• Aeon Natum Engel has several Code: OMAKE chapters which are mostly crossovers with Nobody Dies. As of this writing, it ended with Creepy!Rei and Terrifying!Rei arguing with each other.
  • The Child of Love: This story has two omakes. In one of them, Asuka berates the author for not updating his site. In the other, the pilots and their friends play at an arcade.
  • Children of an Elder God: This story's original homepage included several omakes with crazy scenes (one of them written by the author of HERZ in which Kaji goes crazy after reading a "forbidden text"), and the newest homepage includes author's notes explaining some scenes or clarifying several homages, as well as an introduction to the Cthulhu Mythos.
  • Evangelion 303: Grummancat's DeviantArt page includes tons of bonus material, including extra pictures, fanservice drawings, characters' profiles and additional explanations.
  • HERZ: Every chapter included final notes that fleshed the world out. The author's website features a FAQ listing the different factions and their clashing ideologies.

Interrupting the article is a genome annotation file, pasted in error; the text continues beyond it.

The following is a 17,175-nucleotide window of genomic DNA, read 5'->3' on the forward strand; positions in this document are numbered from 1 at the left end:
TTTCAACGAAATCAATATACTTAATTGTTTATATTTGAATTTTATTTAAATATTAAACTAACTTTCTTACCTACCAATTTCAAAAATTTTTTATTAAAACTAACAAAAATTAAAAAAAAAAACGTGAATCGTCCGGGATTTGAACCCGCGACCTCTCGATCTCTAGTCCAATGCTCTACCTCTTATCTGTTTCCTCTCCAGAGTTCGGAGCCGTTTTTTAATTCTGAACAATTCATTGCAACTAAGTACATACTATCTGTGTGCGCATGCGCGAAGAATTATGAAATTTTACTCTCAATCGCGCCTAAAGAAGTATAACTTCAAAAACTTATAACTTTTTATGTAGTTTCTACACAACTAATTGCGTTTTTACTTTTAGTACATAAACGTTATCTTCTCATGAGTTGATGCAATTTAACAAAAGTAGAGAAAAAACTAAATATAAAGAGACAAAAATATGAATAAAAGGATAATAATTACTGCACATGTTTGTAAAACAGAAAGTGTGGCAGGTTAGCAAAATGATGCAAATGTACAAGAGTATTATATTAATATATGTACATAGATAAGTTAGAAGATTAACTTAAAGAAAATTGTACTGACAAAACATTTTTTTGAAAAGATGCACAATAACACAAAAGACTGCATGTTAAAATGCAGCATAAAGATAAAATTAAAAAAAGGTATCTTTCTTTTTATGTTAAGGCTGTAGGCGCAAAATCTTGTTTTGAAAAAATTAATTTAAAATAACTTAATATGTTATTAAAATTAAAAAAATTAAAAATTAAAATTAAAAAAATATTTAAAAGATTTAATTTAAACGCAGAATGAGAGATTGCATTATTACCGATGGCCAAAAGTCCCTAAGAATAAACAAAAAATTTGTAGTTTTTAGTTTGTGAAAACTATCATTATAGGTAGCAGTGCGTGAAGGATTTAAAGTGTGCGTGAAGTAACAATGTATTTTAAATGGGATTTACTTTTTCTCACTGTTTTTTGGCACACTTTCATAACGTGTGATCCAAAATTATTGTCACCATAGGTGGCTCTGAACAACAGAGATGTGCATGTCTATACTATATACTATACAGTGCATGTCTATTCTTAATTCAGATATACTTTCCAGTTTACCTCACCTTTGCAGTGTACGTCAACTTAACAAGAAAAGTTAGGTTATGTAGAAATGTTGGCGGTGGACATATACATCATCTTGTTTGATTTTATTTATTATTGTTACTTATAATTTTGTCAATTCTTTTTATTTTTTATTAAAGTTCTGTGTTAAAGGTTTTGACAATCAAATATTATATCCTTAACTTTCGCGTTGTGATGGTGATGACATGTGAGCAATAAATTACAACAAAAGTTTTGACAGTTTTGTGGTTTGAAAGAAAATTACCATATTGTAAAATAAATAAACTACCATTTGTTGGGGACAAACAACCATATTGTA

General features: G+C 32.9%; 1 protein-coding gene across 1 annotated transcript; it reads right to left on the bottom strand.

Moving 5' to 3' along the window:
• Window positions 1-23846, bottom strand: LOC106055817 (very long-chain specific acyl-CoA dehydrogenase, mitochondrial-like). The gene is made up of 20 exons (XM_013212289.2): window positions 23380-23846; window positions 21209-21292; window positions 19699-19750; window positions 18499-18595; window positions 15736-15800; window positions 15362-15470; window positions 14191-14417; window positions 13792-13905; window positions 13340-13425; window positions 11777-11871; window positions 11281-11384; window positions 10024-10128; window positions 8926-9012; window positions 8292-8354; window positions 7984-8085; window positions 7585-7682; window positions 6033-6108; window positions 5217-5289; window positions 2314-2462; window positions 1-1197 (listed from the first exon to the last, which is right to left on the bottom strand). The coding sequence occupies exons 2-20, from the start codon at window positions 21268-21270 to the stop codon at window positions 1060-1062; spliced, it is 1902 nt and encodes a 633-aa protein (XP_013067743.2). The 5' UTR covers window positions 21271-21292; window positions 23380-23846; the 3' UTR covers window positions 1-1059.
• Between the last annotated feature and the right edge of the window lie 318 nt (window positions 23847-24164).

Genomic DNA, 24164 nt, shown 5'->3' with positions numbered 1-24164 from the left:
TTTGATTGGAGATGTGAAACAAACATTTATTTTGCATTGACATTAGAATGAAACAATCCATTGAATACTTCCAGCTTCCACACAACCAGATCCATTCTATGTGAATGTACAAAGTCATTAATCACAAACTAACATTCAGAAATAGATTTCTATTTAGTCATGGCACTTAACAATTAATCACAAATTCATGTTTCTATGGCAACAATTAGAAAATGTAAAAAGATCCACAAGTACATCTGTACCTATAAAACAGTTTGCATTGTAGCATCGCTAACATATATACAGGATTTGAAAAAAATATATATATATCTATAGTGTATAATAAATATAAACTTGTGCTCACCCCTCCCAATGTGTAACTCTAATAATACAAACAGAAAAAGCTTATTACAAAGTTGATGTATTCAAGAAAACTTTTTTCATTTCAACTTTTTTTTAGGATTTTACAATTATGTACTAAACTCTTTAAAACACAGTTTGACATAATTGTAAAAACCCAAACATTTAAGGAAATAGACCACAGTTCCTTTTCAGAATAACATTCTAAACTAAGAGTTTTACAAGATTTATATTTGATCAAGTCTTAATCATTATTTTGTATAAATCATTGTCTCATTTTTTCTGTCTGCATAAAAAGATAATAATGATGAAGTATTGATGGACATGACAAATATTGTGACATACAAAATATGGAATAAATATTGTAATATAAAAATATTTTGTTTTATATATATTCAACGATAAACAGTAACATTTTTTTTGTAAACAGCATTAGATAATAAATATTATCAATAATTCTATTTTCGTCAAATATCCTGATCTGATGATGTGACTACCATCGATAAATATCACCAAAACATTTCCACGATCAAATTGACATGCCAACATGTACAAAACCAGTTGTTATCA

• Higher Learning: The story included a bunch of omakes later were compiled in a single text archive. Several of the omakes were an arc story featuring the adventures of the missing Unit-04, but most of them were stand-alone comedic scenes (such like Gendo ordering dozens of burritos for Rei and her clones).
  • Last Child of Krypton: The story has severall extra scenes. An omake features Pen Pen bathing with a bunch of ladies and revealing he was behind all.
  • The One I Love Is...: The author includes several light-hearted, humorous omakes at the end of every chapter. They might be about anything, from Godzilla attacking Tokyo-3 to Shinji accidentally discovering his best friend's girlfriend is not a girl.
  • The Second Try: Jimmy's website includes additional art and drawings and sketches of several scenes. The fourth chapter also has an omake.
  • Superwomen of Eva 2: Lone Heir of Krypton: Nearly every chapter has extra scenes or omakes where the author explains some of his decisions, the characters break the fourth wall constantly, or someone -often Shinji- is the Butt-Monkey. Comedic omakes include Touji trying to blackmail Asuka (and then finding out it was a spectacularly bad idea), a chunk of kryptonite altering Asuka's behaviour in interesting ways, or an enraged Shinji attempting to cook Pen Pen.
  • Stars Above has two side-stories called My Sunshine and Pioneer, and a series of Demon profiles for each of the Nine, written in the style of the Madoka website's Witch Cards.
  • Fan fiction for Tolkien's Legendarium:
  • Bleach fanfic Chasing the Moon, its prequel and its companion fic have omakes at the end of almost every chapter.
  • In chapter two of Celestia VS Cleverbot is the original conversation with Cleverbot in the format direct from the "Thoughts so far" button.